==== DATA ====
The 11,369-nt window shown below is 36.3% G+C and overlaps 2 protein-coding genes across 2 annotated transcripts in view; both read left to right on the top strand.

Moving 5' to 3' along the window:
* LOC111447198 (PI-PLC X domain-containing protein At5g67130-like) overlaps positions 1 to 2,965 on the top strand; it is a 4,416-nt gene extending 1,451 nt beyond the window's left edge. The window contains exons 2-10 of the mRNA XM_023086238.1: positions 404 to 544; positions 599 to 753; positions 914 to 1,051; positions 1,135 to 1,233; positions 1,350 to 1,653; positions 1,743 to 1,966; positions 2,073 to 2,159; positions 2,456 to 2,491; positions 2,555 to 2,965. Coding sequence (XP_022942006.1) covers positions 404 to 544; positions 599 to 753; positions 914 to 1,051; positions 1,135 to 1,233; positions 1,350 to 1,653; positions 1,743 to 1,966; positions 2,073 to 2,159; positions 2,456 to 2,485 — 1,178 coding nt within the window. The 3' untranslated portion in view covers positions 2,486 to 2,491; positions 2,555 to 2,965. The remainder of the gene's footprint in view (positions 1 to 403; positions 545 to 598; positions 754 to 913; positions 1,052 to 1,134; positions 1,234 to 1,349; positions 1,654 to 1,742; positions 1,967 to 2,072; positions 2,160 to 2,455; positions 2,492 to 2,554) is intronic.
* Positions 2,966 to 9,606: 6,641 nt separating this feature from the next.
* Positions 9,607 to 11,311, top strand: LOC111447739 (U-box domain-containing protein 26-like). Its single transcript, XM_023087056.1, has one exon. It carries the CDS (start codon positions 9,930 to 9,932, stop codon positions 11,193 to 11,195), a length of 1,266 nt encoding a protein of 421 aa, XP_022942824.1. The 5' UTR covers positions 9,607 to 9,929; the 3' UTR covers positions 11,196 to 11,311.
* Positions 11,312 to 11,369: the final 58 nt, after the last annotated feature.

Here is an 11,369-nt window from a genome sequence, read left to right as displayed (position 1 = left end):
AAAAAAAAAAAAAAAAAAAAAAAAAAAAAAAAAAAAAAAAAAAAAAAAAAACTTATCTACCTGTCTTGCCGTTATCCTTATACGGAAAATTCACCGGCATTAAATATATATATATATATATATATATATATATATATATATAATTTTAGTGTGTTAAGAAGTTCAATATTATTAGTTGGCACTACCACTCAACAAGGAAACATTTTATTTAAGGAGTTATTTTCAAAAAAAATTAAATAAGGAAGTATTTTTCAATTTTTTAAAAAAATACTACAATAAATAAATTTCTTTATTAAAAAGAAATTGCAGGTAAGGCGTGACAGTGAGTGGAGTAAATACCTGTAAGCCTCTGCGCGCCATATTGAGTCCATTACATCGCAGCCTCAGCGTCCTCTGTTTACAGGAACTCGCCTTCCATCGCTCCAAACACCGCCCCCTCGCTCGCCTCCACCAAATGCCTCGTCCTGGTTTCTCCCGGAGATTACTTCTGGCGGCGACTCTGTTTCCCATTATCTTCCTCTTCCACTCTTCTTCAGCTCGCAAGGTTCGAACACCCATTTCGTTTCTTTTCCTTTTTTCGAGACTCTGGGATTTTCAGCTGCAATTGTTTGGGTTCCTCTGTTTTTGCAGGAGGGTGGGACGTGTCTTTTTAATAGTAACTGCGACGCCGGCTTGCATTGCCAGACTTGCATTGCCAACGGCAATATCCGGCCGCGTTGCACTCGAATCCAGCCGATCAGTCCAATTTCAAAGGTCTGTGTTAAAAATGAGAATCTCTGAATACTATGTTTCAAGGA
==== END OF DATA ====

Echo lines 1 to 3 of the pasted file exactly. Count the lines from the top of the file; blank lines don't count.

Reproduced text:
The 11,369-nt window shown below is 36.3% G+C and overlaps 2 protein-coding genes across 2 annotated transcripts in view; both read left to right on the top strand.

Moving 5' to 3' along the window:
* LOC111447198 (PI-PLC X domain-containing protein At5g67130-like) overlaps positions 1 to 2,965 on the top strand; it is a 4,416-nt gene extending 1,451 nt beyond the window's left edge. The window contains exons 2-10 of the mRNA XM_023086238.1: positions 404 to 544; positions 599 to 753; positions 914 to 1,051; positions 1,135 to 1,233; positions 1,350 to 1,653; positions 1,743 to 1,966; positions 2,073 to 2,159; positions 2,456 to 2,491; positions 2,555 to 2,965. Coding sequence (XP_022942006.1) covers positions 404 to 544; positions 599 to 753; positions 914 to 1,051; positions 1,135 to 1,233; positions 1,350 to 1,653; positions 1,743 to 1,966; positions 2,073 to 2,159; positions 2,456 to 2,485 — 1,178 coding nt within the window. The 3' untranslated portion in view covers positions 2,486 to 2,491; positions 2,555 to 2,965. The remainder of the gene's footprint in view (positions 1 to 403; positions 545 to 598; positions 754 to 913; positions 1,052 to 1,134; positions 1,234 to 1,349; positions 1,654 to 1,742; positions 1,967 to 2,072; positions 2,160 to 2,455; positions 2,492 to 2,554) is intronic.